According to Reuters, Democrats said the bill would enable federal oversight of an industry linked to a wide variety of costly, preventable problems that include cancer, heart disease, and lung disorders.  Not to mention legal woes.  Recently, a Florida jury awarded the widow of a chain smoker $8 million for her husband’s death.  In Florida alone, 8000 other tobacco injury lawsuits are slated to go to trial.

If the bill passes, an FDA center funded by user fees from tobacco companies would be established, said Reuters, that would be responsible to “monitor ingredients, inspect manufacturing facilities, and oversee marketing.”  The center would not be responsible for tobacco farming oversight.  The legislation states that the bill’s oversight would save $75 billion in healthcare costs by reducing teen smoking.  

But, some feel that adding new responsibilities just adds more room for error to an agency that cannot seem to handle the industries it is currently charged with, citing the huge and ongoing peanut salmonella scandal and last year’s heparin contamination debacle. "The FDA is the wrong agency at the wrong time to give this type of responsibility," said Texas Republican Representative Joe Barton, according to Reuters.

Industry reaction is mixed, said Reuters.  Massive Altria Group Inc's Philip Morris supports the bill, calling it “tough, but reasonable,” while R.J. Reynolds Tobacco said the bill presents a burden, citing registering and maintaining records with the FDA.  The American Lung Association and the Campaign for Tobacco-Free Kids, support the bill, saying in a joint statement with the American Cancer Society, Cancer Action Network, and the American Heart Association that, "Until Congress grants the FDA authority over tobacco products, the tobacco companies will continue their harmful practices that addict children and make it difficult for smokers to quit" reported Reuters.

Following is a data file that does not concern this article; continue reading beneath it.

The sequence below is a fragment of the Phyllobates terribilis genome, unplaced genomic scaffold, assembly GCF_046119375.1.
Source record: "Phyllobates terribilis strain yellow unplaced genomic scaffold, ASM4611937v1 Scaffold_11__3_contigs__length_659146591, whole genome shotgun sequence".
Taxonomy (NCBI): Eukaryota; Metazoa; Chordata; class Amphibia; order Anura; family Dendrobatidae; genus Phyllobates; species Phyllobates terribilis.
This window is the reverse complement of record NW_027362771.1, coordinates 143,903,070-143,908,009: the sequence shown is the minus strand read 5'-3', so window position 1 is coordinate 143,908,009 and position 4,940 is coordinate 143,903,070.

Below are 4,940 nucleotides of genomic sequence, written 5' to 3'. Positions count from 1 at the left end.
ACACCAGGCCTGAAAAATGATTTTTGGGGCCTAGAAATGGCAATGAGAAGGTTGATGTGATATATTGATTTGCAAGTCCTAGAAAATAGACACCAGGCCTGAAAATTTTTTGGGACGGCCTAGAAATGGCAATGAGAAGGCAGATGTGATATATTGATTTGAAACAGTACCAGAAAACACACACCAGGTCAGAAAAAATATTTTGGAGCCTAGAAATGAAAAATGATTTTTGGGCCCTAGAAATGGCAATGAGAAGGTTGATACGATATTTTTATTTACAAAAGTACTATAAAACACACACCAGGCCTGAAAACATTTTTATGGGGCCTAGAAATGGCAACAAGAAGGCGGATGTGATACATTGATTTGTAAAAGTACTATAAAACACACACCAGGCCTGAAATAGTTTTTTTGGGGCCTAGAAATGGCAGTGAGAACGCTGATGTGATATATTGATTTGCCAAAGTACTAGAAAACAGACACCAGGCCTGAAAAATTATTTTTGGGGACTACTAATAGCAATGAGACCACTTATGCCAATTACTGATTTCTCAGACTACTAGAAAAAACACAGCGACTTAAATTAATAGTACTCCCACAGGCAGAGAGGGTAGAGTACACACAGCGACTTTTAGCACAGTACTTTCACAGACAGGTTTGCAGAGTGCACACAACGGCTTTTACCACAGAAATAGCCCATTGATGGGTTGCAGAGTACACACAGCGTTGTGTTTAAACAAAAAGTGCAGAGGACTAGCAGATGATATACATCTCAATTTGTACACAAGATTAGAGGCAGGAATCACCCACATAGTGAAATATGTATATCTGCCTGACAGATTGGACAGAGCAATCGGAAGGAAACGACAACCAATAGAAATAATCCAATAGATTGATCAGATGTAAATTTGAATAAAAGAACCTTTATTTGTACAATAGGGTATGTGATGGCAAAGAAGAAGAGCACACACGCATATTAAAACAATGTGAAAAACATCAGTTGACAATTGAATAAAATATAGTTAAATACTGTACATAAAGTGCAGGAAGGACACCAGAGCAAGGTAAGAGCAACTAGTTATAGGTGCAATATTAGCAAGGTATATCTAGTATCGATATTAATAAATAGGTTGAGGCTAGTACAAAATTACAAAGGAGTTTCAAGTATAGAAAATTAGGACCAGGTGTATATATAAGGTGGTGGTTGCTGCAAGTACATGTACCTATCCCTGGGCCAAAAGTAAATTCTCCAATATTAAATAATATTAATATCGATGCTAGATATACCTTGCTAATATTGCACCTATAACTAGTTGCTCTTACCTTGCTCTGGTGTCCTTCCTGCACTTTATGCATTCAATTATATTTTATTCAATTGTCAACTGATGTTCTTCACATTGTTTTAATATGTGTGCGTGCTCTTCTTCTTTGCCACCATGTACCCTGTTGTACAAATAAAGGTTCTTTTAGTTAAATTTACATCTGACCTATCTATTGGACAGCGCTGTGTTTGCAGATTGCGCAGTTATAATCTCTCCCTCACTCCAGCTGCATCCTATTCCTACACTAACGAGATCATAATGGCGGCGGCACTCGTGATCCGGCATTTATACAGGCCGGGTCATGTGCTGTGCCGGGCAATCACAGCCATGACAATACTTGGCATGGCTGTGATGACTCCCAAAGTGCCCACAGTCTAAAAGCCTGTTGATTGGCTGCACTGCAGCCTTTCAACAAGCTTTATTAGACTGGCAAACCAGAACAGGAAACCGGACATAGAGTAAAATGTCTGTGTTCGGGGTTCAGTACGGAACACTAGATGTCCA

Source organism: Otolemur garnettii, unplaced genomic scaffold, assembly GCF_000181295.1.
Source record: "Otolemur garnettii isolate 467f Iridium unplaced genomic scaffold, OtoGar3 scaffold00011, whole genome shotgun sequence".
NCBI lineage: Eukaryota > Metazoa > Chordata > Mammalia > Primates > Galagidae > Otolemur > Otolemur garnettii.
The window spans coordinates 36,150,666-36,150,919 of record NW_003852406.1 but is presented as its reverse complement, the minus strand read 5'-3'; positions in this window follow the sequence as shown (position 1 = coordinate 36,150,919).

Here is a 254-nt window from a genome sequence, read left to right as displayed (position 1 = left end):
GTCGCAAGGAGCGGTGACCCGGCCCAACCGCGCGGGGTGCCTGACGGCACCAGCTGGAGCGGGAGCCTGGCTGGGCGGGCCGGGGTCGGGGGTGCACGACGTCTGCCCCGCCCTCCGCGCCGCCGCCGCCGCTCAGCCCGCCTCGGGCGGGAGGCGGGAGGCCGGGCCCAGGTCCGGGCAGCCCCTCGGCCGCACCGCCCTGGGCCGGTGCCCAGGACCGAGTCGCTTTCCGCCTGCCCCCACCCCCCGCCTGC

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First Florida Tobacco Trial Ends in $8 Million Award For Plaintiff http://www.yourlawyer.com/articles/title/first-florida-tobacco-trial-ends-in-8-million-award-for-plaintiff Thu, 19 Feb 2009 00:00:00 -0500 http://www.yourlawyer.com/articles/title/first-florida-tobacco-trial-ends-in-8-million-award-for-plaintiff tobacco injury lawsuits are slated to go to trial.

Florida is the site of so many tobacco lawsuit trails because of  a state Supreme Court decision in the case of Engle vs. Liggett.  The 1994 class action lawsuit involved thousands of Florida smokers and their families who were seeking compensation from tobacco companies for the injuries they sustained from smoking. In 1999, a jury agreed that cigarette makers deceived smokers about the safety of their product, and awarded $145 billion in punitive damages to the plaintiffs.  But a Florida appeals court reversed the decision in 2003.

In 2006, the Florida Supreme Court refused to reinstate the punitive damages and stripped the lawsuit of its class-action status. However, the court allowed individuals who could have won judgments under the original verdict to use findings from the yearlong jury trial - including that cigarettes are addictive and cause cancer - to bring new cases against the cigarette makers. In 2007, the U.S. Supreme Court refused to hear the tobacco companies’ appeal of the Florida court’s decision, setting the stage for a deluge of tobacco injury lawsuits in the state.